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PLoS One. 2013;8(1):e55255. doi: 10.1371/journal.pone.0055255. Epub 2013 Jan 25.

Sphingosine 1-phosphate mediates hyperalgesia via a neutrophil-dependent mechanism.

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  • 1Department of Pharmacological and Physiological Science, Saint Louis University School of Medicine, St Louis, Missouri, United States of America.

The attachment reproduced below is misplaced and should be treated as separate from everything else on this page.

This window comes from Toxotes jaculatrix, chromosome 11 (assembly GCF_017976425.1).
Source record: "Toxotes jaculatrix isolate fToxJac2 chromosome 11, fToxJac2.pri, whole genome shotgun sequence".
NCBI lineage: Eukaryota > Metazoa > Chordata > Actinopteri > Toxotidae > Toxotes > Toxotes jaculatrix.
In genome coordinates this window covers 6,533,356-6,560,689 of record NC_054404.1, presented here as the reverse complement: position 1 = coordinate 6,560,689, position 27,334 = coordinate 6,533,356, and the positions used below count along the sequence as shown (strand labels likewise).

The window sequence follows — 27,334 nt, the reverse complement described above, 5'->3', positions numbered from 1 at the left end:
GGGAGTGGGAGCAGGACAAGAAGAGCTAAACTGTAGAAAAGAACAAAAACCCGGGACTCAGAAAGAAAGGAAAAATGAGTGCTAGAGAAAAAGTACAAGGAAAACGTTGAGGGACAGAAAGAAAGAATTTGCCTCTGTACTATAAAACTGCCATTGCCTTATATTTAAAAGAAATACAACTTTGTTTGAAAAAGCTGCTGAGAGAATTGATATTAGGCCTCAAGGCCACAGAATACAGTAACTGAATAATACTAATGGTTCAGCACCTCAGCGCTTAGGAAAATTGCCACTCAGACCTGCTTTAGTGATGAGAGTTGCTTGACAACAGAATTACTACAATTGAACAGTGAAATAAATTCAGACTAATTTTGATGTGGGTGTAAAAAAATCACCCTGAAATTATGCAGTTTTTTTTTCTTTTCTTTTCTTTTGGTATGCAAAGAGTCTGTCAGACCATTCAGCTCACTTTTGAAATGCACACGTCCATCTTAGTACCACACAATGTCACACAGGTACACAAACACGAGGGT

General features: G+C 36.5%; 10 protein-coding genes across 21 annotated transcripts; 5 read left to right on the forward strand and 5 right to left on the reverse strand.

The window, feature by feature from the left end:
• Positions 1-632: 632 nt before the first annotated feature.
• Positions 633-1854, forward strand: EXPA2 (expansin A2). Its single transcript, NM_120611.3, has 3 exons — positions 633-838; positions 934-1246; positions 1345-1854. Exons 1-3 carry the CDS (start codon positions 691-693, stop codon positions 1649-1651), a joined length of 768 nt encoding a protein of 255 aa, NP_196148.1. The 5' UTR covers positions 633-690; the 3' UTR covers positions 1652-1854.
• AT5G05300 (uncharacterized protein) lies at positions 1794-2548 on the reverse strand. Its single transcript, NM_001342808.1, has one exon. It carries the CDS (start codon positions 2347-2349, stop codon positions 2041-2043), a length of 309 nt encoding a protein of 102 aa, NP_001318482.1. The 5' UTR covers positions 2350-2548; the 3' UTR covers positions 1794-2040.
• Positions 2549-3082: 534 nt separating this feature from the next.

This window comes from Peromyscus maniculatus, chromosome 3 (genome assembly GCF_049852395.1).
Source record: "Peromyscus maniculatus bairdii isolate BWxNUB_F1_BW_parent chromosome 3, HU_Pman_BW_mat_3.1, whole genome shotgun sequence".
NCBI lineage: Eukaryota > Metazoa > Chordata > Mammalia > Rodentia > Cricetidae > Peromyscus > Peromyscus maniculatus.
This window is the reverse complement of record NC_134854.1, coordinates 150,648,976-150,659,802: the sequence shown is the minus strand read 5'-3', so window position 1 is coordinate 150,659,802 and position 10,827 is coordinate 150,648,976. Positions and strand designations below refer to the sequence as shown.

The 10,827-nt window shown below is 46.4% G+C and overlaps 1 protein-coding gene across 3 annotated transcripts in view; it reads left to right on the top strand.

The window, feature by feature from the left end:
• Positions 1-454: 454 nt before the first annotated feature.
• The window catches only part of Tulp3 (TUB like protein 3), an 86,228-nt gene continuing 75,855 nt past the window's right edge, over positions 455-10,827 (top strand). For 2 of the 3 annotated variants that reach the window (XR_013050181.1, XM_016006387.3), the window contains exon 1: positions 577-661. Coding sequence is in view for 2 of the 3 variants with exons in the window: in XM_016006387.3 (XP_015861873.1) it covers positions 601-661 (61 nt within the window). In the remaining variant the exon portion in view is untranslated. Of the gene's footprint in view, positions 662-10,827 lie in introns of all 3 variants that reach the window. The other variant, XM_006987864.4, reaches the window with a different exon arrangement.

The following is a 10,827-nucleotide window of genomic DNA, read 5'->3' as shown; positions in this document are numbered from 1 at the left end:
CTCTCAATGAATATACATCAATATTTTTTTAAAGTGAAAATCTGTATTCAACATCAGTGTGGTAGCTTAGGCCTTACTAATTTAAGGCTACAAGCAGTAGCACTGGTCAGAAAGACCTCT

Novel classes of pain-relieving molecules are needed to fill the void between non-steroidal anti-inflammatory agents and narcotics. We have recently shown that intraplantar administration of sphingosine 1-phosphate (S1P) in rats causes peripheral sensitization and hyperalgesia through the S1P(1) receptor subtype (S1PR(1)): the mechanism(s) involved are largely unknown and were thus explored in the present study. Intraplantar injection of carrageenan in rats led to a time-dependent development of thermal hyperalgesia that was associated with pronounced edema and infiltration of neutrophils in paw tissues. Inhibition of 1) S1P formation with SK-I, a sphingosine kinase inhibitor, 2) S1P bioavailability with the S1P blocking antibody Sphingomab, LT1002 (but not its negative control, LT1017) or 3) S1P actions through S1PR(1) with the selective S1PR(1) antagonist, W146 (but not its inactive enantiomer, W140) blocked thermal hyperalgesia and infiltration of neutrophils. Taken together, these findings identify S1P as an important contributor to inflammatory pain acting through S1PR(1) to elicit hyperalgesia in a neutrophil-dependant manner. In addition and in further support, we demonstrate that the development of thermal hyperalgesia following intraplantar injection of S1P or SEW2871 (an S1PR(1) agonist) was also associated with neutrophilic infiltration in paw tissues as these events were attenuated by fucoidan, an inhibitor of neutrophilic infiltration. Importantly, FTY720, an FDA-approved S1P receptor modulator known to block S1P-S1PR(1) signaling, attenuated carrageenan-induced thermal hyperalgesia and associated neutrophil infiltration. Targeting the S1P/S1PR(1) axis opens a therapeutic strategy for the development of novel non-narcotic anti-hyperalgesic agents.

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